Lyft is defending itself in a class action lawsuit filed by its own drivers. The company is accused of underpaying drivers. One driver located in New Jersey is represented by Steve Mashel, a New Jersey employment lawyer, told WTMJ-TV that Lyft drivers were being “deprived the full value of the contract that they entered into with Lyft.” Under the Terms of Service signed by the driver, passengers are issued a quote and that quote is the basis of “which the fare [due] to the driver should be calculated.”
Mashel believes that the discrepancy should be clearly disclosed. According to some drivers and an experiment conducted by the staff of WTMJ-TV, Lyft drivers are missing almost 10% of what’s due to them. Mashel stated that fare discrepancies are as little as .15 cents and as much as $8 per ride.
Is Lyft Lying to Its Drivers?
According to a summary of the lawsuit, Lyft passengers get an estimate of what their ride will cost. When the passenger is picked up, the driver’s app calculates the total cost of the ride. From that amount, Lyft gets 20%. Then, drivers may have to pay something to their city in the way of taxes. However, the class action lawsuit alleges that the pay the driver receives is actually based on a fare calculation that’s not listed in their Terms of Service. The agreement between drivers and Lyft states that while “fare payments are subject to a Lyft commission…You will also receive any tips provided by riders to you, and the tips will not be subject to any Lyft commission.” Yet, many drivers allege that their tips were also subject to Lyft’s commission fee.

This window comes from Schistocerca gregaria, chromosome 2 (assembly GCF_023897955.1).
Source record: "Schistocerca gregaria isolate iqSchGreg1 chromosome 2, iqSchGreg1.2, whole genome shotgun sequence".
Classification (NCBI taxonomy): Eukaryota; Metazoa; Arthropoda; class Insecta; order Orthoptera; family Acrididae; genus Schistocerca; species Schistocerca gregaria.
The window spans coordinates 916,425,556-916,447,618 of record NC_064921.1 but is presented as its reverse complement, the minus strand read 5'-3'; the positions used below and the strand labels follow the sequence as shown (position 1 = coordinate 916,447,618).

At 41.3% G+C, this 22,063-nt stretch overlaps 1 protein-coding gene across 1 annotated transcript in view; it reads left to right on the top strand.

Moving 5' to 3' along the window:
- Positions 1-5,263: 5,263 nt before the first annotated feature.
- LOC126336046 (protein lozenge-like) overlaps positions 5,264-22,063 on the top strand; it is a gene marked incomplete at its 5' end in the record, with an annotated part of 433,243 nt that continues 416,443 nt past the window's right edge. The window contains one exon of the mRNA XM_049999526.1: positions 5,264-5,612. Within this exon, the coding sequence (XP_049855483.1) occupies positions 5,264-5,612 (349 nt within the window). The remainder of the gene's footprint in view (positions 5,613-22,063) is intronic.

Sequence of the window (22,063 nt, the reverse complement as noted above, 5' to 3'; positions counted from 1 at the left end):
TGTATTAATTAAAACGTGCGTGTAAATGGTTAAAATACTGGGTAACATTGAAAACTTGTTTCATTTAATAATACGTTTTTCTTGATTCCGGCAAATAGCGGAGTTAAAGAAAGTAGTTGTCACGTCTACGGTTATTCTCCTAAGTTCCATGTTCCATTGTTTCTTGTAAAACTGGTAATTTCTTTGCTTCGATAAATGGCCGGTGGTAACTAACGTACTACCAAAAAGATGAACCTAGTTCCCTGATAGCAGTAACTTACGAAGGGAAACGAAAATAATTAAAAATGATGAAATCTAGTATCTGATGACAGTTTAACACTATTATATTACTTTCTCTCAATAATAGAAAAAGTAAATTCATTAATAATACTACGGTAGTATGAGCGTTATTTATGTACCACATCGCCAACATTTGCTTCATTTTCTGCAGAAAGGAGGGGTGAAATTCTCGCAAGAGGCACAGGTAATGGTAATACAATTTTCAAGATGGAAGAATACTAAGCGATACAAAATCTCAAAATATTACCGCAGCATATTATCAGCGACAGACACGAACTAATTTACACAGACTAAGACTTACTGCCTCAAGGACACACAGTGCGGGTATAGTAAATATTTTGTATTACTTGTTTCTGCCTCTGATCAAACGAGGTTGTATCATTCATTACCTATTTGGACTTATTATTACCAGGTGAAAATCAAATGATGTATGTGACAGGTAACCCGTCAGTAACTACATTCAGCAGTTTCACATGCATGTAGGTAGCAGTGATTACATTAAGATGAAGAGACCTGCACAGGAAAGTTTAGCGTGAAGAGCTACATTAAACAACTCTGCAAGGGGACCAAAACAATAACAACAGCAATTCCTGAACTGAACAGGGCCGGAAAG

Attorney Mashel states in the complaint that “Specifically, defendant Lyft has retained a larger portion of the passenger fare than they promised they would retain…” Lyft recently filed a motion to dismiss that, at the time of this article’s publication, hadn’t been ruled upon.
This Isn’t Lyft’s First Legal Rodeo
This isn’t the first time Lyft has been sued. In 2017, a judge approved a settlement of $27 million for a previous class action lawsuit filed by drivers who alleged that they should be classified as employees and entitled to reimbursement pay for expenses. The settlement held that drivers would remain independent contractors.
Lyft was also sued over an allegation that one of their drivers raped a woman. The victim, unnamed, sued Lyft for failing to properly supervise and train drivers, negligent hiring, and misrepresentation as a taxi service. The victim stated in her lawsuit that was “viciously and brutally raped” by a driver named Enrique Godoy, also named in the lawsuit.